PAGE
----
Regarding the gene sections affected by the mutation, it has been reported a higher frequency of disease-associated mutations close to the C-terminus [5, 9, 11]. These observations and the fact that some C-terminal domains are highly conserved support the EYS C-terminal region's importance for protein functionality. On the contrary, Ogino and cols. [17] suggested that variants near the distal portion of the protein will have a minor effect on the protein function, only impairing EYS binding with its interactome. In a report covering more than 200 EYS mutations [26], a homogeneous distribution of mutations along the gene sequence was described, with a uniform spread of splice site and truncating mutations. Differences were found in missense mutations, more abundant in the C-terminal region, and in deletions, mainly found in the first half of the protein. The significance of this data is still unclear since many deletions also result in premature stop codons. The type of mutation cannot be easily related to the phenotype's severity, as some patients with a relatively mild disease harbour truncating mutations. In contrast, others with missense mutations present a severe disease [32]. In the study of Sengillo and cols. [16] patients were classified regarding fundus FAF: a crescent-shaped autofluorescent ring was associated with C-terminal mutations whilst the typical autofluorescent ring in the distal area, characteristic of RP patients, was found in patients with N-terminal mutations.

Moreover, phenotypic variability among patients with the same mutations has also been shown [5, 32], indicating the input of other contributing factors to the clinical presentation and preventing the use of the genetic diagnostic to predict the disease's evolution and severity. Moreover, all EYS patients preserve a normal visual acuity until their second decade of life means that EYS protein is not essential in retinal development. Some unknown factor may compensate for the EYS defect, allowing for visual function in the first decades of life. It has been already mentioned that the EYS gene is lost in several species, in which its function has to be played or compensated by other factors. The possible role of additional genetic modifiers adds a layer of complexity to the understanding of genetic implications on the disease's prognosis.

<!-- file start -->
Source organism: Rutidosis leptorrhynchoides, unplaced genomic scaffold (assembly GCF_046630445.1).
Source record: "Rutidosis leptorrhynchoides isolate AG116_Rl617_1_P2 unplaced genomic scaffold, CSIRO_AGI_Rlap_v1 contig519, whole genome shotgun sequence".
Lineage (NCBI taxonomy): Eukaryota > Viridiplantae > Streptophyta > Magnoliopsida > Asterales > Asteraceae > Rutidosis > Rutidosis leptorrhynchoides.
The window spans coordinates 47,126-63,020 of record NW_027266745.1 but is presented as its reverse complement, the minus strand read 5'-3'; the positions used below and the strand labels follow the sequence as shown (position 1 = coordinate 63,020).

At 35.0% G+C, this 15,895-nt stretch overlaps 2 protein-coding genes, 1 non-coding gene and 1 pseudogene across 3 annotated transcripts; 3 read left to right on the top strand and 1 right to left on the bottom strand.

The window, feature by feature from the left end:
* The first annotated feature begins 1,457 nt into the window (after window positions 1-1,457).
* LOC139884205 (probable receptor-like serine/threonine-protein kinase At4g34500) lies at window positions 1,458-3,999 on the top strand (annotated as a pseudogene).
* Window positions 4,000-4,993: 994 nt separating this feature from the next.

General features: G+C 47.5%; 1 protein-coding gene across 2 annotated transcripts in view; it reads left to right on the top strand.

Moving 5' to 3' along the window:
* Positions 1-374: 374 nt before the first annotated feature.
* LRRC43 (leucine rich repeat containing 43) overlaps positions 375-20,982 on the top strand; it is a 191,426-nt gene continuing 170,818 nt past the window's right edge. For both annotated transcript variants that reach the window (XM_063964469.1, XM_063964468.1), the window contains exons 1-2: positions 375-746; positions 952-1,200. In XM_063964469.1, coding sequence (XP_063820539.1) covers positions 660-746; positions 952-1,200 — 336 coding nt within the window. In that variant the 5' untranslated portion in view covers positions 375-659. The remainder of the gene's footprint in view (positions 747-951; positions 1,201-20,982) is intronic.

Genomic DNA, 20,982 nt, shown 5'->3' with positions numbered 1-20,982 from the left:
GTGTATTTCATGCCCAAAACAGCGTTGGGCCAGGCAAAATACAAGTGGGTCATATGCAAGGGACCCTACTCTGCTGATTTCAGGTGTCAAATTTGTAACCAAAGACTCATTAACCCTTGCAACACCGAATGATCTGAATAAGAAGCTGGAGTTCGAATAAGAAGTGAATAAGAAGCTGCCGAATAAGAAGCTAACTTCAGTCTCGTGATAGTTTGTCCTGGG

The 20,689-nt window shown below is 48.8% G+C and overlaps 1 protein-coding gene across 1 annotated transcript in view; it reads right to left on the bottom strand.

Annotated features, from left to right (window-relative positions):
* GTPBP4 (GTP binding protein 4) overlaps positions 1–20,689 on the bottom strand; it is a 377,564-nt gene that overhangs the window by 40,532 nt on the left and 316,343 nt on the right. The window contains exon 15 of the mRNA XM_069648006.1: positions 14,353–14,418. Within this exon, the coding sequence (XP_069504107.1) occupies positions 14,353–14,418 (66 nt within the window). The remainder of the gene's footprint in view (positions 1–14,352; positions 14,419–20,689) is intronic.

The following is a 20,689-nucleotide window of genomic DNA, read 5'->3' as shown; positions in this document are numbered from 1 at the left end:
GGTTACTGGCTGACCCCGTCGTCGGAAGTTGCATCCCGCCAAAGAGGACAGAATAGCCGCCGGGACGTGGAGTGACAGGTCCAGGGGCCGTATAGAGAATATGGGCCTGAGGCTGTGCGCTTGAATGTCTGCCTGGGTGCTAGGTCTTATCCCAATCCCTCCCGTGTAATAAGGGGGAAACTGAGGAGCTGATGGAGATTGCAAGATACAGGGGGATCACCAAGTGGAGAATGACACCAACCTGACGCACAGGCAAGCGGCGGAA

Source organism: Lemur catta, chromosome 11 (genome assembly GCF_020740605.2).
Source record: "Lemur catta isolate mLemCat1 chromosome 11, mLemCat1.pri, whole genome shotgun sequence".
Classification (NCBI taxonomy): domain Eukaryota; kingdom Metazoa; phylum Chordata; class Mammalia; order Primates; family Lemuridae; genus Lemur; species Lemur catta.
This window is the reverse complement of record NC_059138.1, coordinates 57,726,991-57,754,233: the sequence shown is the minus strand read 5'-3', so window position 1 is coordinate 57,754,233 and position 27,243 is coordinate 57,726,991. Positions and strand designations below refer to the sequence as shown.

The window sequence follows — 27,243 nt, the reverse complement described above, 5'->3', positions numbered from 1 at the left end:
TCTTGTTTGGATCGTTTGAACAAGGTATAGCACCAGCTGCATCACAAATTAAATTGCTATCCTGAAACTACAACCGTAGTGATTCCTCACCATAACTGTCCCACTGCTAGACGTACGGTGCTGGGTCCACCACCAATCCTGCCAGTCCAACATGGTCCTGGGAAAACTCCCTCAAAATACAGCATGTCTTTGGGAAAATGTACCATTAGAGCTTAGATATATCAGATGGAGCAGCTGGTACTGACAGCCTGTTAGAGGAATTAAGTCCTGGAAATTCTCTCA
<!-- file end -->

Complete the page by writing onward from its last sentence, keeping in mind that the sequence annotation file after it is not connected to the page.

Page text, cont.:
Another significant gap in current knowledge that impairs the prediction of the mutations' effect is the incomplete understanding of EYS function in the healthy retina, preventing the prediction of the possible effect of mutations in conserved residues or those affecting functional domains. To better understand EYS-retinopathies' pathophysiology, it is essential to perform functional studies that focus on the effect of mutations on the different EYS isoforms and their impact on the retina. In a cellular modelling study [33], photoreceptor–directed fibroblasts from EYS-RP patients were used to evaluate the effect of different mutations on EYS transcripts, finding that level of NMD depends on the specific mutation.

In summary, the variability in the severity of missense mutations and the lack of hotspots in EYS make genotype–phenotype relationships challenging to predict. Being EYS, a gene of high prevalence in IRD, the analysis of larger cohorts comprising a wide array of mutation types and longitudinal studies on the natural course of the disease would add vital information to predict the clinical evolution and prognosis of genetically diagnosed patients.

Molecular aspects

Genomic and protein databases predictions based on EYS gene structure [2, 5] depict a full-length protein structure divided into two distinct halves: a N-terminal part having a signal peptide followed by a stretch of EGF-like domains and a C-terminal part rich in LamG domains interspaced with additional EGF-like domains (Fig. 1). Proteome dynamic regulation via splicing is conserved in vertebrate neurons and contributes to the nervous system's complexity [34]. Concerning EYS, a growing number of variant transcripts have been identified, resulting from alternative splicing [35, 36]. Expression of different isoforms has been detected in the retina and other tissues. The diverse EYS isoforms, with particular domain composition and structure, will perform specific roles depending on time, cellular compartment or tissue, complicating the analysis of the effect of mutations. Isoforms expressed in the human retina and their main characteristics can be found in Table 1.